In our souls there is the first level, which is a certain knowledge that we have through our senses, as by our eyes we know that such an object is green, red, or yellow.  But after this there is a degree or level which is still a little higher, namely, a knowledge that we have by means of consideration.  For example, a man who has been ill-treated in a certain place will consider what he will be able to do in order not to return there.  The third level is the knowledge we have through faith.  The fourth, the Sancta Sanctorum, is the highest point of our soul, which we call spirit, and so long as this highest point is always fixed on God, we need not be troubled in the least.

Ships at sea all have a mariner’s needle, which always points to the north star, and though the boat may be heading southward, the needle nevertheless does not fail to point always north.  Thus it sometimes seems that the soul is going straight for the south, so greatly is it agitated by distractions; nevertheless, the highest point of the spirit always looks toward its God, who is its north.  Sometimes people who are the most advanced have such great temptations, even against faith, that it seems to them that their whole soul consents, so greatly is it disturbed.  They have only this highest point which resists, and it is this part of ourselves which makes mental prayer, for although all our other faculties and powers may be filled with distractions, the spirit, its fine point, is praying.

Now in mental prayer there are four parts, the first of which is meditation; the second, contemplation; the third, ejaculations; and the fourth, a simple attention to the presence of God.  The first is made by way of meditation, in this manner: we take a mystery, for instance our Lord crucified.   Then having pictured him to ourselves thus, we consider his virtues: the love which he bore to his father, which made him suffer death, even death on a cross, (Philippians 2:8), rather than displease him, or to speak better, in order to please him; the great gentleness, humility, and patience with which he suffered so many injuries; and finally, his immense charity toward those who put him to death, praying for them amidst his most excruciating sufferings. (Luke 23:24)  Having considered all these points, our affections will be moved with an ardent desire to imitate him in his virtues; we will then implore the Eternal Father to render us true images of his son. (Romans 8:29)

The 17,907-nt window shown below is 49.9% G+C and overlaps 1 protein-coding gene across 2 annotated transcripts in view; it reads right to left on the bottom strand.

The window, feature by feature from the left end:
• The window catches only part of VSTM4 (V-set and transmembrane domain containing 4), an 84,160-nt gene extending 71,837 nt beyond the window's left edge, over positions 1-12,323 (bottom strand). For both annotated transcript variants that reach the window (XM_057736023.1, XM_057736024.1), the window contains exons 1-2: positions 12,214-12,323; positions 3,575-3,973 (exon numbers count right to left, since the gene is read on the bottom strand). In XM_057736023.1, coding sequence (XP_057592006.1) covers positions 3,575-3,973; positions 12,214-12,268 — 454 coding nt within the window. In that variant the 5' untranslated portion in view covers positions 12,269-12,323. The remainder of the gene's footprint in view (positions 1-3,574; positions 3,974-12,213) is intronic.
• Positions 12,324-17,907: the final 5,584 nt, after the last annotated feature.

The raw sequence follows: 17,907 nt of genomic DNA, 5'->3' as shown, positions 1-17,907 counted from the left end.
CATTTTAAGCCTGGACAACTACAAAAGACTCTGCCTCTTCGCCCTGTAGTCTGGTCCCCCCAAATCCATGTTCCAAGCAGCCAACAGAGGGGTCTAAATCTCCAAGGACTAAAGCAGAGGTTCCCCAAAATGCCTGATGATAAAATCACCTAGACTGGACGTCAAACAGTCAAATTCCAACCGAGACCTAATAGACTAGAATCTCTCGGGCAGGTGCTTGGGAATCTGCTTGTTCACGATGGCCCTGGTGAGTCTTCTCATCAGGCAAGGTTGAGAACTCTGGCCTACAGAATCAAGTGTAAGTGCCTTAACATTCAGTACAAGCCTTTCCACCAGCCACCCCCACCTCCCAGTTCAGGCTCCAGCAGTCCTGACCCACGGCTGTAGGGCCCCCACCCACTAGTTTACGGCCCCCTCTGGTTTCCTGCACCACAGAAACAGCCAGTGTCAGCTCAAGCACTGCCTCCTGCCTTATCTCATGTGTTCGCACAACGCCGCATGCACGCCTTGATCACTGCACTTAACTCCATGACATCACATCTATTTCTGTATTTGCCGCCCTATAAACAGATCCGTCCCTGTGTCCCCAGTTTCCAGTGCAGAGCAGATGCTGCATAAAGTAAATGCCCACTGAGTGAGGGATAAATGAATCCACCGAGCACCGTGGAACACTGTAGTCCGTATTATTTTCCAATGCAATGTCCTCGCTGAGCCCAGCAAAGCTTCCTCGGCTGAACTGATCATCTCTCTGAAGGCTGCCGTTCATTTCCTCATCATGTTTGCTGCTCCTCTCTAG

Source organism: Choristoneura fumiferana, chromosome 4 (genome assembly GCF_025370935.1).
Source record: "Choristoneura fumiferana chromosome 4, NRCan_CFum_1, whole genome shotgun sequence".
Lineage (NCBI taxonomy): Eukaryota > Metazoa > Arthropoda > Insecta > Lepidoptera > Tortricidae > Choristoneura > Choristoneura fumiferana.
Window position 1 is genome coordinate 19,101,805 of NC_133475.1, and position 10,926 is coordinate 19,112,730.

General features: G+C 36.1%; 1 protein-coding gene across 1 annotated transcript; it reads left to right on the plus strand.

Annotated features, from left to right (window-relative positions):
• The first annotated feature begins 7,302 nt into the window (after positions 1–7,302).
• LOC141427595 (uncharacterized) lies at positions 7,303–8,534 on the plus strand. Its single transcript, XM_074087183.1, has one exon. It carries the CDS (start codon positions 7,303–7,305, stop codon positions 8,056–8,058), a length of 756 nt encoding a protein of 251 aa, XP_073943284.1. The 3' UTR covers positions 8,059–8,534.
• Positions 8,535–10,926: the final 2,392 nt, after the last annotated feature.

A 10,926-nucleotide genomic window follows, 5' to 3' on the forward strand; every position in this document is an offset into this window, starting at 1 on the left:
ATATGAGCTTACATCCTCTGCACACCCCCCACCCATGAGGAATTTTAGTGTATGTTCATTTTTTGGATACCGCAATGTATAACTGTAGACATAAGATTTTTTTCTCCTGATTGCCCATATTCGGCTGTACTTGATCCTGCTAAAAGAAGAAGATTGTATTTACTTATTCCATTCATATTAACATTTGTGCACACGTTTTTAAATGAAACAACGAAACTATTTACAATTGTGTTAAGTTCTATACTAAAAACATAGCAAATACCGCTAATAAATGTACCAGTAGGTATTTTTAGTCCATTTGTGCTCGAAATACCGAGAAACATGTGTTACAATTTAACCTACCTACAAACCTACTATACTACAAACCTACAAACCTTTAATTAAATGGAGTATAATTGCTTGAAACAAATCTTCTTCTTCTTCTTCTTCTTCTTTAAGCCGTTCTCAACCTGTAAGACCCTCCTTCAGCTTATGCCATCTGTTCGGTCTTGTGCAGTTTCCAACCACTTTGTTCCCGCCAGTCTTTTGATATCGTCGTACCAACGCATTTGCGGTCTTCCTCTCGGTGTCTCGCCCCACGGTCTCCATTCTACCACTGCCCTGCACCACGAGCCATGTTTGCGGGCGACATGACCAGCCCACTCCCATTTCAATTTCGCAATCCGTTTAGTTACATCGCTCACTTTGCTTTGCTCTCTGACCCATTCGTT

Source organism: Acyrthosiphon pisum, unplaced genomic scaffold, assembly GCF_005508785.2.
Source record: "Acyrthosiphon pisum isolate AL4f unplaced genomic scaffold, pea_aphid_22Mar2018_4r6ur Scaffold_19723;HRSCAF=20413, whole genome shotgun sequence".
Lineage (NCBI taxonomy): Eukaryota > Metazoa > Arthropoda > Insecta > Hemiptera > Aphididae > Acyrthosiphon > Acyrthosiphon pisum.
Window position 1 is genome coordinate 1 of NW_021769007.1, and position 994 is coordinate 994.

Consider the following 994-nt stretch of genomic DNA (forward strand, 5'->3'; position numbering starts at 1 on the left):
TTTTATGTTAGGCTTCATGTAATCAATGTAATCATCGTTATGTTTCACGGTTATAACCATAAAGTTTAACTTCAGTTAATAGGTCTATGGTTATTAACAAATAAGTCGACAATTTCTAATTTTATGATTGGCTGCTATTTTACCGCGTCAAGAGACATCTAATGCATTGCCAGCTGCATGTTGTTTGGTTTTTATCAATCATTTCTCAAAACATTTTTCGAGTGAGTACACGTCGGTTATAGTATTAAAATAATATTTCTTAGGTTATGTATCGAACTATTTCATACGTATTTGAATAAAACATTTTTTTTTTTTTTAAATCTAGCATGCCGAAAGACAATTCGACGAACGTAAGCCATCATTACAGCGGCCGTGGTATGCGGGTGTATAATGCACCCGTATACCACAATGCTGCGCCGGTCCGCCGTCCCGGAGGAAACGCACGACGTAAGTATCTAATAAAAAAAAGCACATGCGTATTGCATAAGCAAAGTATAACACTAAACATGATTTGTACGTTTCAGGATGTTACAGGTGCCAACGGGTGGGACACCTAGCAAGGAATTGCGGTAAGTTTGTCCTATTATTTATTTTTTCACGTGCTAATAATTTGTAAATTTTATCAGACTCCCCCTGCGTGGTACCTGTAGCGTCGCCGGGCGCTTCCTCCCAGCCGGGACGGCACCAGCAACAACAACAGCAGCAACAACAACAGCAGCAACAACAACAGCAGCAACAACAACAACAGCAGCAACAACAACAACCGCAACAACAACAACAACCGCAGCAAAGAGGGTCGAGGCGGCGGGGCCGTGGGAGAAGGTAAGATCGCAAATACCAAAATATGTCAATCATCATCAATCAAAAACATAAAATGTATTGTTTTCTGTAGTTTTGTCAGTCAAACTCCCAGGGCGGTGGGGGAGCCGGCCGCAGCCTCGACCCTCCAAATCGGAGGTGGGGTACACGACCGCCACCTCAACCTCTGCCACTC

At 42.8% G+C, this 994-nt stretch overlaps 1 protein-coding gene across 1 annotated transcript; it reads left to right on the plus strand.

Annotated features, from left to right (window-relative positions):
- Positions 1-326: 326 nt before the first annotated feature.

Meditation is made as the bees make and gather honey: they go out gathering the honey which falls from Heaven upon the flowers, and extract a little of the juice from the same flower, and then carry it into their hives.  Thus, we go along picking out the virtues of our Lord one after the other in order to draw from them the desire of imitation.  (Afterward, we consider them collectively at a single glance by contemplation.)  At the creation, God mediated, for do you not see that after he had created Heaven he said that it was good?  And he did the same after he had created the Earth, the animals, and then, finally, man.  He found everything good, considering it one at a time, but seeing all together that which he had made, he said that it was very good. (Genesis 1:10-25, 31)

The spouse in the Song of Songs, having praised her divine beloved for the beauty of his eyes, his lips, in short, of all his members one after another, (5:9-16), concluded in this way: “O, how beautiful is my beloved; oh, how I love him, He is my very dear one!”  This is contemplation, for by dint of considering in mystery after mystery how good God is, we become like the ropes of our barges.  When we row very hard these ropes so heat up that if we were not to wet them they would catch fire; but our soul, growing warm from loving him whom it has found so lovable, continues to gaze upon him because it delights more and more in beholding him, so beautiful and so good.

The divine spouse in the Song of Songs says: “Come, my beloved, for I have gathered my myrrh, I have eaten my bread and my honeycomb with its honey, I have drunk my wine and my milk.  Come, my beloved ones, and eat; be inebriated, my dearest ones.”  These words represent for us the mysteries we are about to celebrate in these following weeks.  “I have gathered my myrrh, I have eaten my bread”: this was in the passion and death of the savior.  “I have eaten my honey with my honeycomb”: this was when he returned his soul with his body.  Finally the spouse adds, “My wine with my milk.”  The wine represents the joy of his resurrection, and the milk, the sweetness of his conversation.  He drank them together, for he dwelt on Earth for 40 days after his resurrection, (Acts 1:3), visiting his disciples, making them touch his wounds, and eating with them.  Now when he says, “Eat, my beloved ones,” he means, “meditate”; for do you not know that in order to render meat fit to be swallowed, it is necessary first to chew it and make it smaller, and to toss it from side-to-side in the mouth?  So we must do with the mysteries of our Lord: we must chew them and turn them over several times in our mind, first to warm our will and then to pass on to contemplation.